that is all well and good.

but say that about 20 years later your son looks EXACTLY like that guy marty that your now wife was insanely into in high school. not only that but your kid himself, perhaps at her insistence (she did say she really liked the name) was named marty.

i think that you could only draw one conclusion...

your wife is a cheatin' ho-bag who had a rendevous with your long-lost high school friend, got pregnant by him, and named HIS kid after HIM. you are just a chump with a well-received science fiction novel. come on! it would literally be impossible for your child marty to look, act or sound any more like your friend from high school marty. hello, mcfly! anybody home? you got clowned by that tramp!

Scott's response:

I've thought a lot about this, too. It does seem quite odd. But then, I can hardly remember what the people I went to high school with looked like, even those I was friends with. And George never actually knew Lorraine was into Marty.

As soon as George laid out Biff, she fell for George, thus forgetting Marty (aided by her lack of sexual attraction to him).

Plus, it was only like a week. I've known you for 25 years and I usually forget you exist.

This leads to only one logical conclusion: "Back to the Future" is still the best movie ever.

Tuesday, April 8, 2008


Caught these cats on the NPR's All Songs Considered Podcast while I was working on my message for Sunday. On the righteousness of God, none the less. The bit that started the whole Reformation.


From Detroit. Old timey. Kinda cool.

Another Lost Summer (mp3)


I thought this was a terrific quote in a terrific article about consumerism & identity particulalrly as it relates to ministry to students:

"Kids in today's churches face the historically novel & existentially staggering task of inventing themselves. They have to create identities in a society where these is a dizzying array of options open to them. And this singular fact of existence in a consumerist society will have concrete effects on patterns & behaviors of living, both in & out of the church. "
-Tyler Stevenson from 'Countering Consumerism in Youth Ministry' from Youthworker Journal March/April 2008

Monday, April 7, 2008

Any day @ the ballpark... a great day regardless of the outcome though a W is preferable. Especially when:
(1) the tickets are given to you (thanks Schubes!)
(2) you're with good friends (yeah Griffins)
(3) your girls make it one the jumbo tron multiple times (my smokin' hot wife & adorable kids)
(4) it's about 68 & sunny

Thursday, April 3, 2008

Sing Along

So I acknowledge that it's kind of cheesy/hokey/campy but I really enjoy songs that say something like: "we sing . . ." or "we join the song" or "together we sing" or as Bono leads us "For the Reverend Martin Luther King...SING!" and the like. Basically any reference or call to communal singing or a joining in song.

Now, communal singing is not something we do anymore. I can really only think of maybe 2 locales where COMMUNAL singing occurs anymore: (1) Ballparks/sporting events (National anthem, which people don't really sing b/c it's hard & public singing is odd, and maybe Take Me Out tothe Ball Game).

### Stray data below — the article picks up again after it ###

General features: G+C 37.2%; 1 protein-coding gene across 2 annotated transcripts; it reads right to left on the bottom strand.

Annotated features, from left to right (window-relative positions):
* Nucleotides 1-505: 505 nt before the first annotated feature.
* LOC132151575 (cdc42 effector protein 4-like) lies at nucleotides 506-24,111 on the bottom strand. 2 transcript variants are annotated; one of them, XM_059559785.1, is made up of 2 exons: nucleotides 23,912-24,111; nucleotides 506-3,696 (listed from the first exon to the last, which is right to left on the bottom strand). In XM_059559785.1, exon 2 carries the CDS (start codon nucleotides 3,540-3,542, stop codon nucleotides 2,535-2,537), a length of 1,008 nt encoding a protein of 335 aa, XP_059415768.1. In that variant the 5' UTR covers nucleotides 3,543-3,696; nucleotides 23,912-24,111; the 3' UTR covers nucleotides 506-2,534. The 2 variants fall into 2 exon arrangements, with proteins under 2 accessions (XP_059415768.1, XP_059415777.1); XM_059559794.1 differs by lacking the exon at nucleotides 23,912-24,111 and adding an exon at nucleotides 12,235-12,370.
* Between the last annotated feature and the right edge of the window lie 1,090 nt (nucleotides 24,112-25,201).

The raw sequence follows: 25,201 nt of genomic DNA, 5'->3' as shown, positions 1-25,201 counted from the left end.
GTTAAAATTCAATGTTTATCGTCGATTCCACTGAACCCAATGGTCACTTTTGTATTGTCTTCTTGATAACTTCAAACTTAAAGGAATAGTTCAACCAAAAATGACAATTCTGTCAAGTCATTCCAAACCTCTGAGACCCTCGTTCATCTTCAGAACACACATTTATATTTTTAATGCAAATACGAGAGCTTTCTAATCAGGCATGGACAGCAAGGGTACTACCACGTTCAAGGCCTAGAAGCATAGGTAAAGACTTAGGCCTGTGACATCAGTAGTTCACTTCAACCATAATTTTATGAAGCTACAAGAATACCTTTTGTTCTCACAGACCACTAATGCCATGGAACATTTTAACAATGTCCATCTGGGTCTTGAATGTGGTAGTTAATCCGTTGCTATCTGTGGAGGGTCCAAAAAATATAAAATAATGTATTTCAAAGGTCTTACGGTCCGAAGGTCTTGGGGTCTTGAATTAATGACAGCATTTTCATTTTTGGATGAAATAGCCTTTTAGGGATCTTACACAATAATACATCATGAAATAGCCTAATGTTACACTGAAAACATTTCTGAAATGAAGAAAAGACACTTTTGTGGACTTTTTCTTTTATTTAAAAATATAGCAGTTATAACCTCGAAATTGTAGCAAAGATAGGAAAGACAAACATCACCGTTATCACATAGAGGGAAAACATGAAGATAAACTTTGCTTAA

(2) Worship gatherings (aka. Church services.)

Certainly there is quite a bit of public performance singing but outside of these venues there ain't a lot of public communal singing going on, right? Except pre-planned random musicals in malls (see below).

And if you look around @ the ballpark and even our church buildings, even there a LOT of people, dare I say most, aren't singing along. Certainly not singing like they mean it. That is, unless you're drunk @ the ballpark and fall over your row into the seats below (which happened to us @ opening day @ Great American. Sorry about your face Chase. He got kicked and/or punched by aforementioned drunkard). I bet the singing in worship services would be much more clolorful if people were inebriated.

But I think I get choked up & enjoy songs that call people to sing along because if you are willing to publicly sing communally you are joining a greater song. An ongoing song. A song much bigger than youself whether it's honoring your country, America's past time or God. And it's risky. You are making a public declaration. You're caring more about something bigger than yourself than what people think of you and all that. Singing along is humbling act.

So I am sending up the call...SING. Sing publicly and attribute worth to something bigger than yourself. Not ready to sing publicly? That's okay. Step 1 can be singing lustily (not lustfully, just to be clear) in your car and don't be embarassed when other drivers see you.

Sing. Sing a song. Sing out loud. Sing out strong!

Tuesday, April 1, 2008

To Morrow

Probably my favorite Muppet number.

The ferry clan gets one stronger...

That's right. Believe it or not, we're having another kid. Wild. What's the date today?